Christian social justice?

As liberal ideas seeped into Christianity, misguided liberal theologians have argued that social justice is a tradition of the church. Ministries of compassion are a tradition of the church, but social justice theory is not.

Clever liberal theologians make the case that social justice theory emerged from natural law theory that goes back to Saint Thomas Aquinas (1225-1274). But this is logically impossible, because natural law theory contradicts social justice theory. The social justice theory of the revolutionary Marxist priests is intellectually bankrupt. The same is true of the upstart, half-baked Radical Orthodoxy movement that is infatuated with Marxism.

Negative rights and positive rights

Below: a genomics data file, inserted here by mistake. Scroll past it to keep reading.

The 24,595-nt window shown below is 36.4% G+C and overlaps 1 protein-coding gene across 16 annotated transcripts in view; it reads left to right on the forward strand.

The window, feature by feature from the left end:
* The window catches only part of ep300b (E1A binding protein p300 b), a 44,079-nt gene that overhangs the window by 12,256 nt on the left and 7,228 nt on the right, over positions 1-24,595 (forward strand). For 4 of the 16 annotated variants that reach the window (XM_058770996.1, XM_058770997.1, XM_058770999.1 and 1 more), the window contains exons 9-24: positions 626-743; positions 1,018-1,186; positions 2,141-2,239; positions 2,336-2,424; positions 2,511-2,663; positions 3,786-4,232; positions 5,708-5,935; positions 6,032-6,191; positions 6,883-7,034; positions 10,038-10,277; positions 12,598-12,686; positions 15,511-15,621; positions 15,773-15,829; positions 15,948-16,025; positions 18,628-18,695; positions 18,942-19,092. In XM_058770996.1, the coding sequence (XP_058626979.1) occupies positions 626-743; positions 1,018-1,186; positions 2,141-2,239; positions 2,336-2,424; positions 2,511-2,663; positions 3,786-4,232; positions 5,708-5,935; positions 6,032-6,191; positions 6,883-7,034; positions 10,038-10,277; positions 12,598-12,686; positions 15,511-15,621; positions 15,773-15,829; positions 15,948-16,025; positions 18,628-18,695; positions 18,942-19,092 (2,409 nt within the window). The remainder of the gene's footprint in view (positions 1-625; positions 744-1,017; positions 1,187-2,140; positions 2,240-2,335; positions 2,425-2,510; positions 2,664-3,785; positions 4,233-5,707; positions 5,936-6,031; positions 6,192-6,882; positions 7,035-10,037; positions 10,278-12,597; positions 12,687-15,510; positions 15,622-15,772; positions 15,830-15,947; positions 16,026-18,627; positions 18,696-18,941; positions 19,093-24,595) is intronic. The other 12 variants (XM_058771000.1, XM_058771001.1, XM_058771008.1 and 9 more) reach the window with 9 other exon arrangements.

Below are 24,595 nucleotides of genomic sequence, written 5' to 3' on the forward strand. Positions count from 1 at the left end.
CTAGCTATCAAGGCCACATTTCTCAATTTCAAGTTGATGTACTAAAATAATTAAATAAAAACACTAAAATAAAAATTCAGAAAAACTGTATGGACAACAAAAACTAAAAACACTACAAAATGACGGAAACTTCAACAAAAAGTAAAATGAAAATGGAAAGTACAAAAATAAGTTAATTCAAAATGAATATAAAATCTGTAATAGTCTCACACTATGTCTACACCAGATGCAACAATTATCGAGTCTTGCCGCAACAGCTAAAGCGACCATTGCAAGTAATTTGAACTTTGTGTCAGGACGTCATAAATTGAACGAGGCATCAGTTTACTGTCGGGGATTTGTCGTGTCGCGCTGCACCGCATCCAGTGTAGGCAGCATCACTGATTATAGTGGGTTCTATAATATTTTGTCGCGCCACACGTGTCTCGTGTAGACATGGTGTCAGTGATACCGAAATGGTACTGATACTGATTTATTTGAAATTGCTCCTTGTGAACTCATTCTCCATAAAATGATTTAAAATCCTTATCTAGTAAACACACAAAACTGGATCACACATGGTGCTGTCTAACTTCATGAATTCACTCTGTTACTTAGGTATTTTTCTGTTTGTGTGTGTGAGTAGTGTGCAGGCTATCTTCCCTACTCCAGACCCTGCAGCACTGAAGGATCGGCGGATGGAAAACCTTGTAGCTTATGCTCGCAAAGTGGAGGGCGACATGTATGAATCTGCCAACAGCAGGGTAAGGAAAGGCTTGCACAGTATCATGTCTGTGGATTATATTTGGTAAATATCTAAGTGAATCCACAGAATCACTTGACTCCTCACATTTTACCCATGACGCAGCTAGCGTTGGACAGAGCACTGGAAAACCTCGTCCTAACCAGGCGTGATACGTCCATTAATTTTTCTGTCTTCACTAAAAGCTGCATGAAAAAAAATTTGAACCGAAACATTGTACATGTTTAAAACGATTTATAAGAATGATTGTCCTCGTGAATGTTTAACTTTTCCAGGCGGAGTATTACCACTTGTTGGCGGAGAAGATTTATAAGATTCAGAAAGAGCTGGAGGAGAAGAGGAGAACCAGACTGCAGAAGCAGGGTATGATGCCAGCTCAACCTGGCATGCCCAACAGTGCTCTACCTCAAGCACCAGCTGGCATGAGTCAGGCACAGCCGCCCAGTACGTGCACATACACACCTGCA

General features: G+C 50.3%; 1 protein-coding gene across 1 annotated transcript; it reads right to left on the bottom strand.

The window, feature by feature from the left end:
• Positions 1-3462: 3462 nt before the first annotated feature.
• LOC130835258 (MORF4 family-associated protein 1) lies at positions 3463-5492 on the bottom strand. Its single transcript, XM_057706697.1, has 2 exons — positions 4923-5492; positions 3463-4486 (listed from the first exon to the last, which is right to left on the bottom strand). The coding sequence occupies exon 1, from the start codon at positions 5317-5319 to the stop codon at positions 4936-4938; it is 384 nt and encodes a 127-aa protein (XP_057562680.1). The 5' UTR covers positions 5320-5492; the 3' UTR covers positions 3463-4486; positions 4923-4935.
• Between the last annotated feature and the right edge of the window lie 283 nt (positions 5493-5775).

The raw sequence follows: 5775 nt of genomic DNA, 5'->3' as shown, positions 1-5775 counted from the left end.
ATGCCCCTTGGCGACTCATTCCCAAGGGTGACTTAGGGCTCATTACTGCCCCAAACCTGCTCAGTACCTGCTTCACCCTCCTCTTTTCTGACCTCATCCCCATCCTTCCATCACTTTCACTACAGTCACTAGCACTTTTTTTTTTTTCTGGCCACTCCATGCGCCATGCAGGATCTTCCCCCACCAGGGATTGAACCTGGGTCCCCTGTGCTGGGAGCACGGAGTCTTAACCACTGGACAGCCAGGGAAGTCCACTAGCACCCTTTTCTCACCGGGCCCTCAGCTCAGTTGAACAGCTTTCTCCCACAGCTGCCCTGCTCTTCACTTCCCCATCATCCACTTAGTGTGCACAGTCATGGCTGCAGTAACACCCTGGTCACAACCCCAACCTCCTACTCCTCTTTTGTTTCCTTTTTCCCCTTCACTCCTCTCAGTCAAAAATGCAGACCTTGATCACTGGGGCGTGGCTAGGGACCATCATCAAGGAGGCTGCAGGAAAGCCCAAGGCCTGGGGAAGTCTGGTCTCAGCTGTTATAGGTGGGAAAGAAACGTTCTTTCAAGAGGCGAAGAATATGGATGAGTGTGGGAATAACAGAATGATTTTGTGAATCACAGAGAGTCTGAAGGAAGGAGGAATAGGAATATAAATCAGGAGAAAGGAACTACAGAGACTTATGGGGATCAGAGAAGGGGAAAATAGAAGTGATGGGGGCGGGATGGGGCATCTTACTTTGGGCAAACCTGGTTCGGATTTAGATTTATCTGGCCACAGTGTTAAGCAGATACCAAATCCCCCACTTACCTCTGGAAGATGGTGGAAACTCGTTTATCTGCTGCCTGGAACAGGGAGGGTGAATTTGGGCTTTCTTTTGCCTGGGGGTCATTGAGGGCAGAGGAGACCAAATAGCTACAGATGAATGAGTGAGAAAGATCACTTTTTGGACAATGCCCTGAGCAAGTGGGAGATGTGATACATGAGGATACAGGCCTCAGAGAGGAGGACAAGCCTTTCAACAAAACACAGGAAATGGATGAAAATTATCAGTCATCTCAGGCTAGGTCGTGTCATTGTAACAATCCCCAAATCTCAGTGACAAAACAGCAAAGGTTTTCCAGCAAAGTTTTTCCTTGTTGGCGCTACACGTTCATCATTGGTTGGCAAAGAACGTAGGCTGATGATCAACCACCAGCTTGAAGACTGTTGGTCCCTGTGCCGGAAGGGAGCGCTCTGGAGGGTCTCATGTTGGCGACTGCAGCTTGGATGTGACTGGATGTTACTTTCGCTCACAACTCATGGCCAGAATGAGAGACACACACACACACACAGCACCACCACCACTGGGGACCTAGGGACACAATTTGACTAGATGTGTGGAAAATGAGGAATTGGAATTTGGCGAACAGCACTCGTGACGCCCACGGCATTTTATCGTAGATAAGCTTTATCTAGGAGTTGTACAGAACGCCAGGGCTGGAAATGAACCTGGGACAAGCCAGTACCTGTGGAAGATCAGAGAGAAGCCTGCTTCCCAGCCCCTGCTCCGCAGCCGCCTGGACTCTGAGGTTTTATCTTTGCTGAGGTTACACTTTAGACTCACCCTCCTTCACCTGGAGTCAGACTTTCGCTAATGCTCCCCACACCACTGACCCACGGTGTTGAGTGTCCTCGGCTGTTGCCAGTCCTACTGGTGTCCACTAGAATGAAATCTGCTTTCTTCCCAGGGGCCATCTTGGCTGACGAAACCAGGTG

Natural law rights protect the individual against arbitrary powers of government. Such rights are purely negative in the sense that they pertain to what government may not do. The just ruler must not carelessly or arbitrarily use power and deprive the individual of his natural rights.

There are no positive natural law rights, such as the right to an education, the right to be free from poverty, or the right to an equal share in the national income. Positive rights compel a government to create social programs to change the circumstances of particular classes of citizens. Such programs always advance social justice rights and are always hostile to natural law rights. The two kinds of rights are irreconcilable.